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Doesn't shacking up before "I do" better prepare you to live with someone after the wedding?Actually, the circumstances under which you decide to move in together make all the difference, says Tina B.If the divorce isn't likely to go as smoothly, she and Raso suggest mediation as a more affordable route.

This could be a widely held belief because so many people think that mothers always get custody. Even if the mom is the child's primary caregiver throughout the marriage, both parents are "entitled to equal time with the kids," says Raso.

The best interest of the child also could preclude a mom from gaining custody, says Dr. If a judge doesn't deem that the mother meets the state's standards for being a fit parent, she won't be awarded primary custody.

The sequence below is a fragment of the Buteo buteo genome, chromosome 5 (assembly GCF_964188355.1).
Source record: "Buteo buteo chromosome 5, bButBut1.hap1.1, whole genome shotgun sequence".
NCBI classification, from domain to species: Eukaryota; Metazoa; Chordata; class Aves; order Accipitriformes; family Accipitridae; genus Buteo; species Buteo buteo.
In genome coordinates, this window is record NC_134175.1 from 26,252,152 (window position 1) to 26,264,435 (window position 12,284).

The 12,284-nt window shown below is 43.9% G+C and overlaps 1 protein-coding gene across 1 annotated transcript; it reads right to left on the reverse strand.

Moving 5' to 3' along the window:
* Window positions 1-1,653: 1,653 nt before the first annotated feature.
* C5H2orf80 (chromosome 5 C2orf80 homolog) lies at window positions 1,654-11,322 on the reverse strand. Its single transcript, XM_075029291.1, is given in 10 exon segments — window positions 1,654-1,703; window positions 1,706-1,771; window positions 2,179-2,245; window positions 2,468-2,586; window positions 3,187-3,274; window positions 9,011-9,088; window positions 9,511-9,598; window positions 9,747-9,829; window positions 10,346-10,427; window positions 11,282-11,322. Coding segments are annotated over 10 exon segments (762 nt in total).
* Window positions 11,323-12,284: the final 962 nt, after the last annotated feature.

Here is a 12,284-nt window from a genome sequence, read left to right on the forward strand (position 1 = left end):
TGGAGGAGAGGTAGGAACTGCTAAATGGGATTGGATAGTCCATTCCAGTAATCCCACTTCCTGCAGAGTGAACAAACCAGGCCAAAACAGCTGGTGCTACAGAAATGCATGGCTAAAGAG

Roughly 67% to 80% of second marriages end in divorce, while third marriages crumble at an even higher rate, says Opperman.

This could be because "divorce doesn't help us choose a better partner or be a better mate in our next relationship.

And wouldn't you be more cautious about agreeing to tie the knot again?

Even though studies show slightly different rates, one thing's for sure—giving marriage another go definitely ups the chances of divorce.Russia, Belarus, Ukraine, Moldova and the Cayman Islands take the top five spots in that order.As for the lowest rates, marriages in Sri Lanka, Brazil and Italy seem to stand the test of time, says Dr. The longevity of relationships in those countries, though, isn't necessarily indicative of happier spouses.As nice as an extra paycheck in the mail sounds, not all divorces involve alimony.As Raso explains, alimony is granted when one spouse, wife husband, is financially dependent on the get divorced, but those statistics that get passed around make it seem like it's an almost inevitable consequence of getting married. So are your chances for a happily ever after really that mediocre? In fact, the divorce rate has been steadily decreasing since the 1980s, according to the National Marriage Project.

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